I was working in emacs when had a power outage, so my computer was knocked offline. After I got the computer back up, I launched emacs and tried to restore the last session. Emacs then said: "No files can be recovered from this session now". All my files were saved, so all that needs to happen them opened from the .saves-pid-hostname~ file.

I'm not sure if this is even possible after researching the issues. I found this bug report about emacs session restores. It seemed to suggest that emacs didn't perceive the files as needing to be restored because all changes had been saved to them.

What I'm looking for is a way to have emacs open the files that are listed in the saves file. This should only apply to the normal file names and excludes the files that emacs makes in-between saves, like "#filename#".

Saves File:


How do I have emacs automatically open these files? I don't need my work in emacs to be persistence across restarts, so I think desktop save mode would be over kill for the situation.

2 Answers 2


If you call M-x recover-session RET you are offered a dired buffer with save files. Pressing RET on one of those files opens it in an Emacs file buffer.

You can use the following function to open all files from that buffer.

(defun find-files-in-buffer (&optional include-auto-save separator)
  "Find files listed in current buffer.
Find auto save files only if INCLUDE-AUTO-SAVE is non-nil.
SEPARATOR is used as regexp to split file names.
It defaults to the newline character.

In interactive calls INCLUDE-AUTO-SAVE is the raw prefix-argument \\[universal-argument]."
  (interactive "P")
  (unless (stringp separator)
    (setq separator "\n"))
  (let ((file-list (split-string (buffer-string) separator t)))
    (unless include-auto-save
      (setq file-list (cl-remove-if
               (lambda (file)
             (auto-save-file-name-p (file-name-nondirectory file)))
    (cl-loop for file in file-list
         when (file-readable-p file)
         do (find-file file))))
  • This is perfect. Thank you.
    – 9716278
    Jun 17, 2019 at 8:37

I have been using the following code (essentially, a modified version of recover-session) for decades:

(defun restart-session ()
  "Using the auto-save-list file from a previous Emacs session,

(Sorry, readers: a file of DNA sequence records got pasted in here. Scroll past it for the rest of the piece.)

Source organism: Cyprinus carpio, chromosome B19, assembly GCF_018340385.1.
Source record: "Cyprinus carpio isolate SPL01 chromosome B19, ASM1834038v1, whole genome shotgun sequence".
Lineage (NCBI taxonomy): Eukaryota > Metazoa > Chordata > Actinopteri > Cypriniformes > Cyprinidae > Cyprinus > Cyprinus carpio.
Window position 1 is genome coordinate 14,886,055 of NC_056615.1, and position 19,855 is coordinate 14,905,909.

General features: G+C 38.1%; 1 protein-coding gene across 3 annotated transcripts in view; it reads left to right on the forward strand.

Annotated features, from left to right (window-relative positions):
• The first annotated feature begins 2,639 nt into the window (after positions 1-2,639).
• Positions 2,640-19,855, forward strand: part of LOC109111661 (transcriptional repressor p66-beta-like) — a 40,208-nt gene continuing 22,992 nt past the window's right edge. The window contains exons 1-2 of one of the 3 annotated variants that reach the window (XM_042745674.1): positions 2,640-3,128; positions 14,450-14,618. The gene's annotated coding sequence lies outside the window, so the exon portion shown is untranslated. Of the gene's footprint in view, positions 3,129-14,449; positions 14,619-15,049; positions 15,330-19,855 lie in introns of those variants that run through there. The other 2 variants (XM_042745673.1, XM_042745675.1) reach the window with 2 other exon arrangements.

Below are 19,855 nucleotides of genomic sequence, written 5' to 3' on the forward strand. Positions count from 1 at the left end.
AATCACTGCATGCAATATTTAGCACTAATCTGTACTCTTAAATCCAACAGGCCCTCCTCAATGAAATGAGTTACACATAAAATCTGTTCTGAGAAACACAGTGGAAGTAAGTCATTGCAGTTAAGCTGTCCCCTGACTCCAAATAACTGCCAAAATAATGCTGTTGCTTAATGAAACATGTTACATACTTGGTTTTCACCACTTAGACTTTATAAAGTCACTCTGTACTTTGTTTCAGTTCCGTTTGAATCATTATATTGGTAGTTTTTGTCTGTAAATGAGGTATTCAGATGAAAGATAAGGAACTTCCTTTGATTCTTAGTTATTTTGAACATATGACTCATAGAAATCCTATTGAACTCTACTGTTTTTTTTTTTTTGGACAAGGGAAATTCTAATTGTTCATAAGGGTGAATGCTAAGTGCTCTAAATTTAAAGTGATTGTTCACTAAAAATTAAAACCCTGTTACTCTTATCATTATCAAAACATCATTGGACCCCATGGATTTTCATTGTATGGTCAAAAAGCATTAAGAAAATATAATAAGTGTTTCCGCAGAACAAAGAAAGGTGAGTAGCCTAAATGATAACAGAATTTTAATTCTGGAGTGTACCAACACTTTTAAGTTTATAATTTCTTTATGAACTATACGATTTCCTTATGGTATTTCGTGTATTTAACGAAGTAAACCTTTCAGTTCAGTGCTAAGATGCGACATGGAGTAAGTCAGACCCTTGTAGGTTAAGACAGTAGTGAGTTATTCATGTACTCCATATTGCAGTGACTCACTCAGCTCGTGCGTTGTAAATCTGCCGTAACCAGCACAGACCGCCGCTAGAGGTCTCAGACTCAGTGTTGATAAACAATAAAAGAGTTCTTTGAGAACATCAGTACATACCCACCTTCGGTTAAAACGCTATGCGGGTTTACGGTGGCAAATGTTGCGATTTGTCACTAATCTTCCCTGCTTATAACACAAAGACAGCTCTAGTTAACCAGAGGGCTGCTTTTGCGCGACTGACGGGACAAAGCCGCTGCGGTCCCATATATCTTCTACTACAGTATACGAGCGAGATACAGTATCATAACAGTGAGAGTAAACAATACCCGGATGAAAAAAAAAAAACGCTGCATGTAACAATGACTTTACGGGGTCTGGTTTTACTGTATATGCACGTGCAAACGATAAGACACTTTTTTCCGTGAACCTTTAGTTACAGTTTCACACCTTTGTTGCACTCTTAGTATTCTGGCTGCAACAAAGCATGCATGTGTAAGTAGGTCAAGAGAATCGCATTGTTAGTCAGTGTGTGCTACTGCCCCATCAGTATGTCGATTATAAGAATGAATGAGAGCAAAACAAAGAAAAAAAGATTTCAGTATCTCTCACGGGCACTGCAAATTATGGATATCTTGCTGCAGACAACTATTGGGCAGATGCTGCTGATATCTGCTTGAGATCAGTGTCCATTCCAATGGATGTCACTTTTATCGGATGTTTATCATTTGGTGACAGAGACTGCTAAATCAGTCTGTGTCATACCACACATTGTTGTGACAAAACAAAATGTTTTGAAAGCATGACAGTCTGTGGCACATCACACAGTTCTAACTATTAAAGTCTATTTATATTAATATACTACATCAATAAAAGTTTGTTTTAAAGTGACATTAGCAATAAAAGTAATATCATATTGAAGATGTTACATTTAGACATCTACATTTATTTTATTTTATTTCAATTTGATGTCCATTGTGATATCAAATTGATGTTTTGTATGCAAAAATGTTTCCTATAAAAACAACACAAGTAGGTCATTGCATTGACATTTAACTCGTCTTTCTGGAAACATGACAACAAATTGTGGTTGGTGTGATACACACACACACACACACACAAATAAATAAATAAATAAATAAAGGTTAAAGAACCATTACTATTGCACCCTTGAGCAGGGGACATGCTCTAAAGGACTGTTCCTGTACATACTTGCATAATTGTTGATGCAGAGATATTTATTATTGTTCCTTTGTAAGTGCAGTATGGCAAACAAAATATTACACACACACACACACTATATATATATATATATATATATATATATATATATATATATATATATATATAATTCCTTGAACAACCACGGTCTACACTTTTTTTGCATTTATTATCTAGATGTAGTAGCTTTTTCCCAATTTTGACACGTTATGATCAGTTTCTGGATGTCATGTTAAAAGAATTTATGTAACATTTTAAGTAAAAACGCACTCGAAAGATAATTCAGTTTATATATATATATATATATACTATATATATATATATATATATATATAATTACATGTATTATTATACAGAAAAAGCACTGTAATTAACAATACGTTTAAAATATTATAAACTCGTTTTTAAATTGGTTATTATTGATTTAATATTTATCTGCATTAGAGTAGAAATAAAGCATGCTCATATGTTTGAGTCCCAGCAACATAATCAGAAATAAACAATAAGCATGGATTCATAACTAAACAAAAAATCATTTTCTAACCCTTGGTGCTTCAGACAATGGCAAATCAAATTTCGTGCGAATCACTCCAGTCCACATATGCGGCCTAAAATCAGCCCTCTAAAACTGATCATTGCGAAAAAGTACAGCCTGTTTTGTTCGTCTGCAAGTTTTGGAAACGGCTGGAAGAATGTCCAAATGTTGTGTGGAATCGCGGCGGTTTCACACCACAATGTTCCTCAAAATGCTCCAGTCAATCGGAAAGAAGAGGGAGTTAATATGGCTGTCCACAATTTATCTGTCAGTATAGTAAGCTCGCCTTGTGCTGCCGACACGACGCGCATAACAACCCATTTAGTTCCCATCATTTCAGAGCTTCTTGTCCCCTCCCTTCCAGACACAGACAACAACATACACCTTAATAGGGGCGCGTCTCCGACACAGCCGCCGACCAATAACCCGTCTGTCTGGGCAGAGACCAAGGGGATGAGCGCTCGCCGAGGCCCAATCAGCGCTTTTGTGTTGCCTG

this command will reload the files from that session and/or
recover that file if an auto-save file exists for it.
This command first displays a Dired buffer showing you the
previous sessions that you can restart.
To choose one, move point to the proper line and then type C-c C-c."
  (let ((ls-lisp-support-shell-wildcards t))
    (dired (concat auto-save-list-file-prefix "*")))
  (goto-char (point-min))
  (or (looking-at "Move to the session you want to restart,")
      (let ((inhibit-read-only t))
        (insert "Move to the session you want to restart,\n"
                "then type C-c C-c to select it.\n\n"
                "You can also delete some of these files;\n"
                "type d on a line to mark that file for deletion.\n\n")))
  (use-local-map (nconc (make-sparse-keymap) (current-local-map)))
  (define-key (current-local-map) "\C-c\C-c" 'restart-session-finish))

(defun restart-session-finish ()
  "Choose one saved session to restart.
This command is used in the special Dired buffer created by
  ;; Get the name of the session file to reload/recover from.
  (let ((file (dired-get-filename))
        (buffer (get-buffer-create " *restart-session*")))
    (dired-do-flagged-delete t)
          ;; Read in the auto-save-list file.
          (set-buffer buffer)
          (insert-file-contents file)
          ;; Loop thru the text of that file
          ;; and get out the names of the files to reload/recover.